Although book publishing may feel it needs a bailout, there is good news about the business of information and entertainment.
According to a Wall Street Journal article of May 9, 2011, six of the 12 most compensated CEOs in the nation come from companies involved in creating or distributing intellectual content, namely television stations, cable companies, and satellite TV, and a movie house. Here’s a look at the compensation for 2010’s elite:
- 1 – Viacom CEO Philippe Davman $84,328 million
- 3 – CBS CEO Les Moonves $53,881 million
- 5 – Direct TV CEO Michael White $32.635 million
- 8 – Disney CEO Robert Iger $27.219 million
- 10 – Time Warner CEO Jeffrey Bewkes $26,012 million
- 12 – Comcast CEO Brian Roberts $24,950 million
Is this a sign that one can still make money with information? I didn’t see any magazine or book publishing CEOs on the list of the top 20, but maybe that’s more of a reflection of how the industry pays its top hat rather than as an indication of the industry’s health. Not sure.
But the bigger question arises: Can the creators of content make good money, however you define “good money”? How many bloggers are making money? What do journalists get paid? Are most authors making money? There are companies getting rich off of content, through private stock sales and advertising such as Facebook, but the writers of its content are you and me and we work for free.
There are companies that peddle content, such as Amazon, and they are doing well. There are search engines that organize existing content that they don’t pay for, like Google, and they are making billions of dollars. But what about the individual who writes well, does original research, and performs at a high level in the crafting of ideas and sharing of information? Is he or she making enough to earn a decent living?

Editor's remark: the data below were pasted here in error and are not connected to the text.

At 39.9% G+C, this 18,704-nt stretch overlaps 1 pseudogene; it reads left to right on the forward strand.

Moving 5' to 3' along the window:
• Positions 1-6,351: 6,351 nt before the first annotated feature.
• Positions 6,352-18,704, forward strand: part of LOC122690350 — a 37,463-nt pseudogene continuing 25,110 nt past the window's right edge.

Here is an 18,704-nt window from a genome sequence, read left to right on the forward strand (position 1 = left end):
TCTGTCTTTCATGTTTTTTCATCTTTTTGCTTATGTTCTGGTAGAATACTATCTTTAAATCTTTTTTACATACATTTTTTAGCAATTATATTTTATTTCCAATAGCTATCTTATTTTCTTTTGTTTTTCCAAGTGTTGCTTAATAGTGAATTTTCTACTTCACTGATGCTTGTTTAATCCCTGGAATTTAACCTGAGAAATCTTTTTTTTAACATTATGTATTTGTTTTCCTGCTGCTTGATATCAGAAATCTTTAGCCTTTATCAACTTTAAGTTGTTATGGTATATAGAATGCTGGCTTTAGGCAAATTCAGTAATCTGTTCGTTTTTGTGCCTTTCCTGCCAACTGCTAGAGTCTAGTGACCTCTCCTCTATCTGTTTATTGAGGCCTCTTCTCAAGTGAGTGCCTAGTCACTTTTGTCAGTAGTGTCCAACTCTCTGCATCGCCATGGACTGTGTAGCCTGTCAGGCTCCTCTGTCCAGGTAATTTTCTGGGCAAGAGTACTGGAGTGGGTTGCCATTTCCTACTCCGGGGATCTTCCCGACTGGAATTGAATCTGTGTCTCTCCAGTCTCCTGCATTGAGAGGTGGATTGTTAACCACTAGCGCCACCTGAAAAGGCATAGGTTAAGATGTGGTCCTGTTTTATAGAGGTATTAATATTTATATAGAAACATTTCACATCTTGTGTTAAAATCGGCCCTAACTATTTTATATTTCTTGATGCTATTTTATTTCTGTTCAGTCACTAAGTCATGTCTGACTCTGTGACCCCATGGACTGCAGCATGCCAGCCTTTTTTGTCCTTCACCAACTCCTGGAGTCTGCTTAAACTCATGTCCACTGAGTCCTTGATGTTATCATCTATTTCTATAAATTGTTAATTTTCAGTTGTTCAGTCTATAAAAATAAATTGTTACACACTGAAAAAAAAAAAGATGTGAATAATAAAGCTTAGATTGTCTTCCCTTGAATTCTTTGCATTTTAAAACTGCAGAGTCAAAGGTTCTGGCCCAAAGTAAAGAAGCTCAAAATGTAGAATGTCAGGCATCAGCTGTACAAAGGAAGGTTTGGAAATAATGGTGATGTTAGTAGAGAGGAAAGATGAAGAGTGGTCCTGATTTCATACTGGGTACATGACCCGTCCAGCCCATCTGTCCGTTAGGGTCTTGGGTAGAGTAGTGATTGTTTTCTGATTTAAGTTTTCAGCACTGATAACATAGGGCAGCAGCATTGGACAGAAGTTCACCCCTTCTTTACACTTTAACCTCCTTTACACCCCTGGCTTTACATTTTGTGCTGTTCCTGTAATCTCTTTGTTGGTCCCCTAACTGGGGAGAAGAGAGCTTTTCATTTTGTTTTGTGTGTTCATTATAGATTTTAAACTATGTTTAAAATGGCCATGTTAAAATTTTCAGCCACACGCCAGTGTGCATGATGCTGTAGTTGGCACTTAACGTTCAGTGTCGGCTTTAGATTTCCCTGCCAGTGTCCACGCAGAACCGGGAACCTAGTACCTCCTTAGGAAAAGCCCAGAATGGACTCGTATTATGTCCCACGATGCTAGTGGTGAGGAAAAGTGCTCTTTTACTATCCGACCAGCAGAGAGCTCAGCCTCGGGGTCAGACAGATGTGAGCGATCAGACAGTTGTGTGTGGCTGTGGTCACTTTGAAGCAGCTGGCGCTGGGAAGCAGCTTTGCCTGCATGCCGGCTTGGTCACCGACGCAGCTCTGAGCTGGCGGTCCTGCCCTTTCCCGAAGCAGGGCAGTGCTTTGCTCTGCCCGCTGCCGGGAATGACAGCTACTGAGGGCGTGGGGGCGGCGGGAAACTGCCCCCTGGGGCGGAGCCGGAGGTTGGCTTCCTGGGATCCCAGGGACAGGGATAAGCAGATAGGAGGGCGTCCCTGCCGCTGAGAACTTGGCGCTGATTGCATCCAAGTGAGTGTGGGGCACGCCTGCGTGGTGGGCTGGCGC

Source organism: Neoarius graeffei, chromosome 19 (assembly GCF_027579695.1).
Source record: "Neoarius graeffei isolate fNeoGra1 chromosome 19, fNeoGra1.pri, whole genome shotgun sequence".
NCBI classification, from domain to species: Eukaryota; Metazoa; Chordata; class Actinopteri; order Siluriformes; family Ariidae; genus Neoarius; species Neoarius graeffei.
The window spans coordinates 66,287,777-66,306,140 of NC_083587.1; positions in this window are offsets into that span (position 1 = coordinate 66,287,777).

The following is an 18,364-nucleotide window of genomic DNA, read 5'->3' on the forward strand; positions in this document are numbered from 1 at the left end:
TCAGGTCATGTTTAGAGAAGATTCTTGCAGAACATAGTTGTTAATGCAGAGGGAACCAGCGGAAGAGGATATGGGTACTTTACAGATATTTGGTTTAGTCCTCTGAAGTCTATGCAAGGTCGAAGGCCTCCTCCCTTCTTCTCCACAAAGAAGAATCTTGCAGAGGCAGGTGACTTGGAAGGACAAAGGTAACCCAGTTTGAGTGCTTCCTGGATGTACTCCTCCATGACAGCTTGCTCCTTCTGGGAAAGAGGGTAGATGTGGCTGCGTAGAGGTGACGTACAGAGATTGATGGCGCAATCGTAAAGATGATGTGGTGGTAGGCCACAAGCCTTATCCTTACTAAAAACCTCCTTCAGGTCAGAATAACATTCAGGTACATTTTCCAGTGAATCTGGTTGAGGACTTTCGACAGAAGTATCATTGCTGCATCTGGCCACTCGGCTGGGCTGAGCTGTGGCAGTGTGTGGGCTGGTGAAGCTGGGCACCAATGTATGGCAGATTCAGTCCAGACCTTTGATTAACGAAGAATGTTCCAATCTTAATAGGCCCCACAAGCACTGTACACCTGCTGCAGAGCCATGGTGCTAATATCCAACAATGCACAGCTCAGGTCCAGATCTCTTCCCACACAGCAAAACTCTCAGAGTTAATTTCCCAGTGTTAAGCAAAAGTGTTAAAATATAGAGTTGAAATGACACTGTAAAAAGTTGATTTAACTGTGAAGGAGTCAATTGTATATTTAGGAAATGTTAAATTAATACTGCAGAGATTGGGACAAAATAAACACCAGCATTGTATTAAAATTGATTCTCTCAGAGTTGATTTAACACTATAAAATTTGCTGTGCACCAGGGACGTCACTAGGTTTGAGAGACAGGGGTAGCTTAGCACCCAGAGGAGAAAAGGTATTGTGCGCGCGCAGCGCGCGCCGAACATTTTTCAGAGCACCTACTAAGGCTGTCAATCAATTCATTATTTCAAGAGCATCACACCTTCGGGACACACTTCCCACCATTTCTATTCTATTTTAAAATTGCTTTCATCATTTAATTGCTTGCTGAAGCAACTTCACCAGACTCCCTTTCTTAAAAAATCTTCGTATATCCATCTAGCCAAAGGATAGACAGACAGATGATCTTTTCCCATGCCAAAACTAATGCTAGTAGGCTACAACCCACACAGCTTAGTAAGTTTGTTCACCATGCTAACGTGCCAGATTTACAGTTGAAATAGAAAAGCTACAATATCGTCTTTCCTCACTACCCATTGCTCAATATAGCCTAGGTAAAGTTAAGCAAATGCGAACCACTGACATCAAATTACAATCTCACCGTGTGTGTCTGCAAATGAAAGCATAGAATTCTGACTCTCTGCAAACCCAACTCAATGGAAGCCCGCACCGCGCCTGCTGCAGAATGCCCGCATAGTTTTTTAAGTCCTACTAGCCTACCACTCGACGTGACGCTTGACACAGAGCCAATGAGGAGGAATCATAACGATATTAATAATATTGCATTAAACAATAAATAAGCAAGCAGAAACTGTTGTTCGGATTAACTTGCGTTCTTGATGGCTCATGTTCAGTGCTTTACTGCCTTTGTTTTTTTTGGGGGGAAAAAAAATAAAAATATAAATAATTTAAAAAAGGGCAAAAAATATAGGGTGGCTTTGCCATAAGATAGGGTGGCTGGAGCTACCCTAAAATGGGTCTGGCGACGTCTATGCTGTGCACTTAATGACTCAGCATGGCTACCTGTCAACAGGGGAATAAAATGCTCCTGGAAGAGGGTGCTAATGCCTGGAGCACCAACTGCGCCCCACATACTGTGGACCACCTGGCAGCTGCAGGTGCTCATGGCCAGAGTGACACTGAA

The New York Daily News reported on a branding study issued by a marketing firm, Millward Brown. They identified the top 10 brand values. Not surprisingly, six in 10 top brands are technology and telecom companies. That’s where the money is at. Just look at Google, Apple, IBM, Microsoft, AT&T, and China Mobile. They produce gadgets, move information, or provide a service for users to create and transport information.
Maybe instead of blogging, writers should just invest in the stocks of the information-peddling companies. It may be the best way to earn money off of information, since the creation of information doesn’t seem as valued.
Brian Feinblum is the chief marketing officer of Planned Television Arts (rebranded as Media Connect), the nation’s largest and oldest book promotions firm. Brian has worked in the promoting industry since 1989 and has worked with clients of varied professions such as magician David Copperfield and best-selling author Og Mandino.